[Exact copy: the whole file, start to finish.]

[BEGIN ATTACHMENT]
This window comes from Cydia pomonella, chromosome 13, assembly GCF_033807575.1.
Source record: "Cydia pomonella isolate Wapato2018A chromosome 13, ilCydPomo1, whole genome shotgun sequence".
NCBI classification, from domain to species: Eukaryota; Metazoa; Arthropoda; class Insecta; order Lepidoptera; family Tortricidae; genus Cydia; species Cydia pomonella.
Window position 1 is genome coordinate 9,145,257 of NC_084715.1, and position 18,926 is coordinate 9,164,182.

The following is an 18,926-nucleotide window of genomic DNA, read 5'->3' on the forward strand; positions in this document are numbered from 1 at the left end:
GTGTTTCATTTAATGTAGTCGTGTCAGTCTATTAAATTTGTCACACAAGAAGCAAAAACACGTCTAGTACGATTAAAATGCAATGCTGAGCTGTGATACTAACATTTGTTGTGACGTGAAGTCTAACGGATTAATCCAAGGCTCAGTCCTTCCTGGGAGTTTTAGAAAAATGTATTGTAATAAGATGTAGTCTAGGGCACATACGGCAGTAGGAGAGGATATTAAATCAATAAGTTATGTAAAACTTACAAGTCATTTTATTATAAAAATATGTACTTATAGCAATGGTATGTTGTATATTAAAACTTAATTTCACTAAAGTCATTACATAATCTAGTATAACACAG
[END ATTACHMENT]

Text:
This window comes from Cydia pomonella, chromosome 13, assembly GCF_033807575.1.
Source record: "Cydia pomonella isolate Wapato2018A chromosome 13, ilCydPomo1, whole genome shotgun sequence".
NCBI classification, from domain to species: Eukaryota; Metazoa; Arthropoda; class Insecta; order Lepidoptera; family Tortricidae; genus Cydia; species Cydia pomonella.
Window position 1 is genome coordinate 9,145,257 of NC_084715.1, and position 18,926 is coordinate 9,164,182.

The following is an 18,926-nucleotide window of genomic DNA, read 5'->3' on the forward strand; positions in this document are numbered from 1 at the left end:
GTGTTTCATTTAATGTAGTCGTGTCAGTCTATTAAATTTGTCACACAAGAAGCAAAAACACGTCTAGTACGATTAAAATGCAATGCTGAGCTGTGATACTAACATTTGTTGTGACGTGAAGTCTAACGGATTAATCCAAGGCTCAGTCCTTCCTGGGAGTTTTAGAAAAATGTATTGTAATAAGATGTAGTCTAGGGCACATACGGCAGTAGGAGAGGATATTAAATCAATAAGTTATGTAAAACTTACAAGTCATTTTATTATAAAAATATGTACTTATAGCAATGGTATGTTGTATATTAAAACTTAATTTCACTAAAGTCATTACATAATCTAGTATAACACAG